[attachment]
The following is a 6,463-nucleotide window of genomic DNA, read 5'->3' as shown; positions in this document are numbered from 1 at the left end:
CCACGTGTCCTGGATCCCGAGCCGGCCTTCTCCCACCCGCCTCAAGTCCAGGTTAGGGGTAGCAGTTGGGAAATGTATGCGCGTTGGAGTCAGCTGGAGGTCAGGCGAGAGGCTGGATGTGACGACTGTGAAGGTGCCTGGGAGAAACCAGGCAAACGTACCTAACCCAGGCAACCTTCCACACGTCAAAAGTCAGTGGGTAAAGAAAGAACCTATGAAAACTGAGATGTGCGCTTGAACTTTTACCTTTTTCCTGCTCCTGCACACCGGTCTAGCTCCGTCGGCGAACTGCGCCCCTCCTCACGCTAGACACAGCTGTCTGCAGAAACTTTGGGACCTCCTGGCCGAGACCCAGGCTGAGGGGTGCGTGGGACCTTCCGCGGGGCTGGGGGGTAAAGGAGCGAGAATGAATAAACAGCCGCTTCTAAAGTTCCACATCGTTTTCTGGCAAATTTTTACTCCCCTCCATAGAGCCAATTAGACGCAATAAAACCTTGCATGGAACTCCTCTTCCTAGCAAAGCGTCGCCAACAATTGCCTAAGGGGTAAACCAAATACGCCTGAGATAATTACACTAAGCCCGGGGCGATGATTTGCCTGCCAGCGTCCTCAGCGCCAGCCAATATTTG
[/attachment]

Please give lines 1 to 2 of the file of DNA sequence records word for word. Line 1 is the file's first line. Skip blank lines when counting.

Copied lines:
The following is a 6,463-nucleotide window of genomic DNA, read 5'->3' as shown; positions in this document are numbered from 1 at the left end:
CCACGTGTCCTGGATCCCGAGCCGGCCTTCTCCCACCCGCCTCAAGTCCAGGTTAGGGGTAGCAGTTGGGAAATGTATGCGCGTTGGAGTCAGCTGGAGGTCAGGCGAGAGGCTGGATGTGACGACTGTGAAGGTGCCTGGGAGAAACCAGGCAAACGTACCTAACCCAGGCAACCTTCCACACGTCAAAAGTCAGTGGGTAAAGAAAGAACCTATGAAAACTGAGATGTGCGCTTGAACTTTTACCTTTTTCCTGCTCCTGCACACCGGTCTAGCTCCGTCGGCGAACTGCGCCCCTCCTCACGCTAGACACAGCTGTCTGCAGAAACTTTGGGACCTCCTGGCCGAGACCCAGGCTGAGGGGTGCGTGGGACCTTCCGCGGGGCTGGGGGGTAAAGGAGCGAGAATGAATAAACAGCCGCTTCTAAAGTTCCACATCGTTTTCTGGCAAATTTTTACTCCCCTCCATAGAGCCAATTAGACGCAATAAAACCTTGCATGGAACTCCTCTTCCTAGCAAAGCGTCGCCAACAATTGCCTAAGGGGTAAACCAAATACGCCTGAGATAATTACACTAAGCCCGGGGCGATGATTTGCCTGCCAGCGTCCTCAGCGCCAGCCAATATTTG